By FR. ROLANDO V. DELA ROSA, OP
Is it possible to mix spirituality with politics? These two seem worlds apart, like oil and water. Combining the two is like rubbing the sublime with slime.
Spirituality can be described as an inherent human quality from which springs beliefs, convictions, and principles that we regard as most profound, most sacred, and therefore, inviolable. A spiritual person does not absolutize the here and now; he orients his life towards truths and values that are transcendent or ultimate. Spirituality, like love, is self-diffusive. It impels a person to bring it out of the private realm and make it bear on the everyday realities that he encounters.
President Diosdado Macapagal, whose 109th birth anniversary we celebrated yesterday, was a man who imbued politics with spirituality. He believed that this was the best way to offset the cynicism, apathy, and the immense power of moneyed interests that gripped many Filipinos like a vise.
His political discourses were steeped in religious language. In his first 60 speeches as president, he mentioned the word “GOD’ one hundred times. He always remembered his firm conviction that a poor man like him, who became president because of God’s grace and providence, must build this nation upon faith in God and faith in oneself.
He explained: “To govern well, a person must sincerely have faith in his own self, his talents and abilities. If people perceive that I have faith in myself, then their faith in me is validated, reassured, and strengthened. They are thus empowered to contribute their share in governance. But my faith in myself can deteriorate into mere posturing to get public support and approval. I realized that it is only from my personal encounter and communion with the God who calls whom He wills, and who brings to completion what He has begun, that I can derive a realistic faith in myself.”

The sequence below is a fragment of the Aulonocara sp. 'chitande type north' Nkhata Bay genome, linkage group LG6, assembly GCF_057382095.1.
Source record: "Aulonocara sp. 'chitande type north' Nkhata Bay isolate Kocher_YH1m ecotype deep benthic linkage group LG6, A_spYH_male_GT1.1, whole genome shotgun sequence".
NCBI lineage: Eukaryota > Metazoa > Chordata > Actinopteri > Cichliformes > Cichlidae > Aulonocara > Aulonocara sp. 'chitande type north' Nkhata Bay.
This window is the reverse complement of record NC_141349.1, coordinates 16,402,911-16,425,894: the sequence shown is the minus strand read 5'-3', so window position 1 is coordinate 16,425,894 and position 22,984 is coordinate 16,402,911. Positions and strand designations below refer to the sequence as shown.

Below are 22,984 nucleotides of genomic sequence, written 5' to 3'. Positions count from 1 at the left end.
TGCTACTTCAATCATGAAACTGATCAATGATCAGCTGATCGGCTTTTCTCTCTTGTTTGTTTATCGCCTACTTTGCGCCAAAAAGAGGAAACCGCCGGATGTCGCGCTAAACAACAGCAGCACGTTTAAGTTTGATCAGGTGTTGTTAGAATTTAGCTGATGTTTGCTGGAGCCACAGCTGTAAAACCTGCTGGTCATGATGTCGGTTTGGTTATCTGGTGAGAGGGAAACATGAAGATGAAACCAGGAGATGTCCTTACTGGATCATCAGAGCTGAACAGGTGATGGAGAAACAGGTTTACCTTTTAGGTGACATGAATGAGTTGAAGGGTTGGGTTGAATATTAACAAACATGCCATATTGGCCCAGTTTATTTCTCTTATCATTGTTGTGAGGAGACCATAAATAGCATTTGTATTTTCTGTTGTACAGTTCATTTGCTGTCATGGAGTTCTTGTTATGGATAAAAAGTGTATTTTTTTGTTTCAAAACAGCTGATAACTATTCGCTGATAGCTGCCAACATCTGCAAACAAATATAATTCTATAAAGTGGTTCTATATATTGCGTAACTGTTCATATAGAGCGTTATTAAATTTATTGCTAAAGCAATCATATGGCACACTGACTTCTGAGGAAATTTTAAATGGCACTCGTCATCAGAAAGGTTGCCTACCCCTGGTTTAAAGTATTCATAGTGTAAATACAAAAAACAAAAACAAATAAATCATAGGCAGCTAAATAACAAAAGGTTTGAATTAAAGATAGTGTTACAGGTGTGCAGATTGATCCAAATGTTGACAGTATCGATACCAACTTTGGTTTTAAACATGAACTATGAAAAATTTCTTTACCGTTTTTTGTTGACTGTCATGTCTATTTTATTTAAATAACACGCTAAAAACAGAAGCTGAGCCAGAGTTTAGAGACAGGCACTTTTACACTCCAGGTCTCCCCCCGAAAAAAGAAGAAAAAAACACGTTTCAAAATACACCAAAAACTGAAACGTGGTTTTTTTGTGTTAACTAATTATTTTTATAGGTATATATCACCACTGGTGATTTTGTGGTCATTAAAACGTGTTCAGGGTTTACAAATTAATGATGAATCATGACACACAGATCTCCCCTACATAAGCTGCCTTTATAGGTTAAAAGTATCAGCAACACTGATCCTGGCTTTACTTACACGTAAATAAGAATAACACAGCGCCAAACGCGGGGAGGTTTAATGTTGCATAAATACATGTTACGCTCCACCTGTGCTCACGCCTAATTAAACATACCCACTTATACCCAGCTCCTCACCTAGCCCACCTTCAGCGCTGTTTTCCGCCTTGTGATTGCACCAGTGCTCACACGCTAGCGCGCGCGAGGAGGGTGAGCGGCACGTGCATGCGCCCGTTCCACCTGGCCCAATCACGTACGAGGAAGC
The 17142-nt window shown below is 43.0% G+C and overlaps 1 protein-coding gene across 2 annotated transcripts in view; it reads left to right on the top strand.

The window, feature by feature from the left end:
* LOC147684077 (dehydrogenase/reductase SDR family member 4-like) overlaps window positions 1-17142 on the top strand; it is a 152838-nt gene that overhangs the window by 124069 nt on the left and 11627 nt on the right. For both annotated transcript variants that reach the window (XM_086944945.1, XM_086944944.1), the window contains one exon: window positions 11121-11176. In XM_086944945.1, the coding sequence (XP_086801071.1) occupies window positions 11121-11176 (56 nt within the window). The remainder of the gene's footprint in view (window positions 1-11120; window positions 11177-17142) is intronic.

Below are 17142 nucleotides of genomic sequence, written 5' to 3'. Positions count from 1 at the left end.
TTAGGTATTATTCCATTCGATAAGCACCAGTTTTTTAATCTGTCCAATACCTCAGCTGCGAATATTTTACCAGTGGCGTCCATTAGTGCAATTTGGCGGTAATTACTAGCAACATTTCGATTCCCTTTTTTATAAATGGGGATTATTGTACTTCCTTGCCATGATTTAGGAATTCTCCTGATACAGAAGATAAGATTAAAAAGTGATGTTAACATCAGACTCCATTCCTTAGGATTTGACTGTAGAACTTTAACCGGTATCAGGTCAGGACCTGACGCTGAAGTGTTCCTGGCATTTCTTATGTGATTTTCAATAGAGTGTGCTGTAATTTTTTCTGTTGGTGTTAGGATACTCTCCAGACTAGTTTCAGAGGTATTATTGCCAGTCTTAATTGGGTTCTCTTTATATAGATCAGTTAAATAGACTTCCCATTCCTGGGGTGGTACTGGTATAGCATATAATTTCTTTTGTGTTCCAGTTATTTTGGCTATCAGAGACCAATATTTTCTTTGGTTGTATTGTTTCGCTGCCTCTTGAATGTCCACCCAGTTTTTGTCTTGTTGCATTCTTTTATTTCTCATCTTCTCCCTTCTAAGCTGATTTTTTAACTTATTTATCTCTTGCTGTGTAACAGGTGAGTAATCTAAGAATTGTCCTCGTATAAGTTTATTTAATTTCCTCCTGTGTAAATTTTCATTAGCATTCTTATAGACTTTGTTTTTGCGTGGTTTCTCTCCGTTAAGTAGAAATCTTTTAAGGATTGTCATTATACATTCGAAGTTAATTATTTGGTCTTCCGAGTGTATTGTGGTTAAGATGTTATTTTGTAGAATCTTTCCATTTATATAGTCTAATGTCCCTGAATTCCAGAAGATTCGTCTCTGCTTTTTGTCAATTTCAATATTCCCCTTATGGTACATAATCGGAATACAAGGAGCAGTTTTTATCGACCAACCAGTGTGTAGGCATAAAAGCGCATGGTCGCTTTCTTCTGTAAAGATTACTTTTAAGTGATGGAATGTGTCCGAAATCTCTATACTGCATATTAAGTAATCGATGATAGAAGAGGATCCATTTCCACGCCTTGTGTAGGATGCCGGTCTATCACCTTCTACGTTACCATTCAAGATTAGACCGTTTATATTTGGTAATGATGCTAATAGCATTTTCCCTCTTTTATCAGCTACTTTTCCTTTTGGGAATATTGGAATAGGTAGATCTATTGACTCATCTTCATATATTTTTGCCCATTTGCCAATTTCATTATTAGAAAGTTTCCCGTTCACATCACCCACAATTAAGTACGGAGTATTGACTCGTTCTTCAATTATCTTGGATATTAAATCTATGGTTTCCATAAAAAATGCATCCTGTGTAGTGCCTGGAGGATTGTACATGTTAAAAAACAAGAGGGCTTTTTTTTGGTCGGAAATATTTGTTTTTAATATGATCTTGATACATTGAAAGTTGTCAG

President Macapagal’s spirituality ennobled his brand of politics, and helped him avoid using his office for self-aggrandizement. In 1962, he admitted the power that he had: “If he chooses, the President of the Philippines can become a multi-millionaire in one day from sunrise to sunset. Mrs. (Evangeline) Macapagal and I, however, have vowed to God, to ourselves, and to our people, that during my incumbency, we shall not earn one centavo beyond my salary.
“As temporary residents of Malacañang, my wife and I have become accustomed to simple living. We believe that it would help the moral regeneration program of my administration if other leaders and our people, live in the same way. But we are in no position to compel anyone to follow our example. What do we mean by simple living? To me and my wife, it means frugal and dignified living within one’s means. It means neither wasteful and extravagant nor shabby living.”
He walked his talk. He left the office of the president in the same economic situation as when he ascended it. A man of great humility, he was willing to admit mistakes and to correct them at once, unlike other leaders who do everything to cover-up their mistakes, look for scapegoats, or make their PR strategists do damage control. When accused by political opponents of some misdeeds, which were never proven, he humbly said: “In the process of administering the affairs of government, we shall make mistakes but they shall be honest mistakes which we shall take pains to rectify once they are shown to be so. This is the spirit with which we shall approach these accusations hurled at us.”
President Macapagal’s spirituality oozed with hope, but he knew that hope takes work. In calling for a constitutional convention in 1963, he declared: “My opponents say that where there is life, there is hope. We submit, however, that where there is life, there must be more than hope — there must be a real opportunity for the common man to make that hope a reality. This is only possible if we rely more on God’s help rather than on our own efforts. As I have often said: ‘Let’s do our best, but firmly convinced that God will do the rest.’”